I would like to see more trade programs introduced into the high school pipeline. COVID has highlighted that we need to redefine what education looks like in the 21st century. Previously, the job of our schools has largely been to keep our children alive and educated to standard until 18. Then we send them off into the world to learn how to be an adult. But we need to be preparing our youth to be adults when they turn 18. I am inspired by initiatives like the Cherry Creek Innovation Campus in Cherry Creek, Colorado, which provides pathways for students to work towards industry certifications and graduate with the skills needed to obtain work upon graduation. We are fortunate in our community to have great colleges like Forsyth Tech, Wake Forest, and WSSU. We need to find ways to integrate them into our high school pipeline. The city launched the Winston-Salem College Guarantee which ensures students in low-income households who graduate from any high school in Forsyth County will be able to attend Forsyth Technical Community College free of charge. I would love to explore a similar initiative for veterans coming off of active duty. I also believe, strongly in supporting community endeavors. For example, when considering restaurants for the newly renovated Union Station, one option included a culinary training program. In addition to creating our own opportunities, I believe encouraging these sorts of private educational innovations in all sectors, is critical.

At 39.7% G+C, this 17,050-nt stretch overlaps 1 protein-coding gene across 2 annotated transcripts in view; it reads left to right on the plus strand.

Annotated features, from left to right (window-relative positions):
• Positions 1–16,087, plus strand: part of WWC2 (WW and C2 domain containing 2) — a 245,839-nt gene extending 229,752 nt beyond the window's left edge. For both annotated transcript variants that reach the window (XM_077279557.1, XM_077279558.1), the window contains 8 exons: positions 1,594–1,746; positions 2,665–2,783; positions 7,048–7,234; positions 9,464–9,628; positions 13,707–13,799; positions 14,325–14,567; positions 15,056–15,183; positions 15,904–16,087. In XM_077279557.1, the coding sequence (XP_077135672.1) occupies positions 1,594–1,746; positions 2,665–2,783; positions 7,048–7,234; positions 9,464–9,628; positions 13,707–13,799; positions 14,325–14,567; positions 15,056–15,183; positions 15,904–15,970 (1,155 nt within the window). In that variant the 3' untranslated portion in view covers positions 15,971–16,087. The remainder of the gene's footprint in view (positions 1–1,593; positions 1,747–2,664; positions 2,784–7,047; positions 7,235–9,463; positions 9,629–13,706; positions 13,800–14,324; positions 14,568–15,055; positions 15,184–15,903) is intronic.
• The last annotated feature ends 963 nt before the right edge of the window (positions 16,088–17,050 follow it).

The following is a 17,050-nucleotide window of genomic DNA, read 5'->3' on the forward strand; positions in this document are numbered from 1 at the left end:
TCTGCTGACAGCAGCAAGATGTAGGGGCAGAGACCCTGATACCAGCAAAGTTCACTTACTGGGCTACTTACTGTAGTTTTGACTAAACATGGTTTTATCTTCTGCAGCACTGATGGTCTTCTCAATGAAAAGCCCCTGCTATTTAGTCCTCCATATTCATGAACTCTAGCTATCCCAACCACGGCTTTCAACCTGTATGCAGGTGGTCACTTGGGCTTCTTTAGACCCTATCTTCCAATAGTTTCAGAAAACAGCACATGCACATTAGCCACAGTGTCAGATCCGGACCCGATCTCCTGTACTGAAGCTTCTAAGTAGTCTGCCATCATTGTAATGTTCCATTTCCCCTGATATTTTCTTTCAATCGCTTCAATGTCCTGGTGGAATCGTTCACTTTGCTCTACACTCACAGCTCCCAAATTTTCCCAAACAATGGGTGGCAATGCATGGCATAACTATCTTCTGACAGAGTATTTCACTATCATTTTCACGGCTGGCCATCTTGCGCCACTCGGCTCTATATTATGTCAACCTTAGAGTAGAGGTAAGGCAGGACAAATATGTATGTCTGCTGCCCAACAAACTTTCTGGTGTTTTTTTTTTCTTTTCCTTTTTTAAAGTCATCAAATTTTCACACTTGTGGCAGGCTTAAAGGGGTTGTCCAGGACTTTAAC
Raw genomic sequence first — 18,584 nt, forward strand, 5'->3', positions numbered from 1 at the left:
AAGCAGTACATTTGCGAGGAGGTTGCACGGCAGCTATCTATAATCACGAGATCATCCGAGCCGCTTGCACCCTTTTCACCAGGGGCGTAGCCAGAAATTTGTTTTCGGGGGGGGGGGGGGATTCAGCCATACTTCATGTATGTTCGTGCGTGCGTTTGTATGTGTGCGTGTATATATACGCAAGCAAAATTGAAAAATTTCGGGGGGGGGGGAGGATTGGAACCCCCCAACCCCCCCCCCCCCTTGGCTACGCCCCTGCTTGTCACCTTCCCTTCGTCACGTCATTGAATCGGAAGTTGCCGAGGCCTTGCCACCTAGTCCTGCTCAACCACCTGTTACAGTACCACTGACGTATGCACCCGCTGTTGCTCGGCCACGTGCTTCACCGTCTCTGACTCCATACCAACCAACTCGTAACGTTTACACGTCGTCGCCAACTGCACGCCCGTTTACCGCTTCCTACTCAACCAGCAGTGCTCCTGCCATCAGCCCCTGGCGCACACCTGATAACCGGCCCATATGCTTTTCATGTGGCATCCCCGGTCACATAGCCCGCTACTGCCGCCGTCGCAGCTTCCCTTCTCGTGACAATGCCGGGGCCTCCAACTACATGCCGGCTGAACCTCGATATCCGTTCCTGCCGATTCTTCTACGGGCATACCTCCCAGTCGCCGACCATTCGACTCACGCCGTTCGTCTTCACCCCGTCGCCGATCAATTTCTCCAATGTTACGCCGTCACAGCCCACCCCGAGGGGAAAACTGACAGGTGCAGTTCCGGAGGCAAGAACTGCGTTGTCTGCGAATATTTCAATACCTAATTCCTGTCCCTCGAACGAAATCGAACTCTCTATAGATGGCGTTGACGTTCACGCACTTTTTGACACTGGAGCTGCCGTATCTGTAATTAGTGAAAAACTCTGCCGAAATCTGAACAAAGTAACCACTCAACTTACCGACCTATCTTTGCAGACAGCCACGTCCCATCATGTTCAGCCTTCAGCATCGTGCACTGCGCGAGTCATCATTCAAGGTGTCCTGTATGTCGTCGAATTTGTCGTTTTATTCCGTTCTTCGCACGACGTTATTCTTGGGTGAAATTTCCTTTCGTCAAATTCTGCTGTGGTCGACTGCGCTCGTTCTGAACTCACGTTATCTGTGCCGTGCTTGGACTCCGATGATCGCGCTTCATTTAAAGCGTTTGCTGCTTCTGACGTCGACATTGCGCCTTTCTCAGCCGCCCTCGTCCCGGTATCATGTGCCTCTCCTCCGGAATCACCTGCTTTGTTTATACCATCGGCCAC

I can say this is the first time this question has been asked of me, so I can’t say that I am familiar with the need for nurses in every school. I would need to study and educate myself as to the duties and responsibilities of school nurses and how often they are called upon during a normal school day to make a truly informed decision on the subject. I can say that I think COVID highlights the need for medically trained personnel in every school. But without knowing the frequency of which nurses are used on campuses, I can’t say if a nurse is needed in every school, or if we could divide the responsibility up into nursing district, or if maybe we just need an on-call system. Perhaps the need is greater in an initial return to school period than in a post-COVID vaccine period. I also don’t know if we need a full RN versus an LPN versus a CMA. Acknowledging the budget shortfall we are facing, my mind also wonders if there are any out of the box solutions we could explore, such as partnering with a local nursing school to have school hours be part of the curriculum. Again, I’d have to confess to being somewhat new to the subject, but I am certainly not against it by any means if the need necessitates that. Keeping our children healthy while going back to school in a post-COVID world, needs to be a priority and I think the discussion on how we best do that is an important one.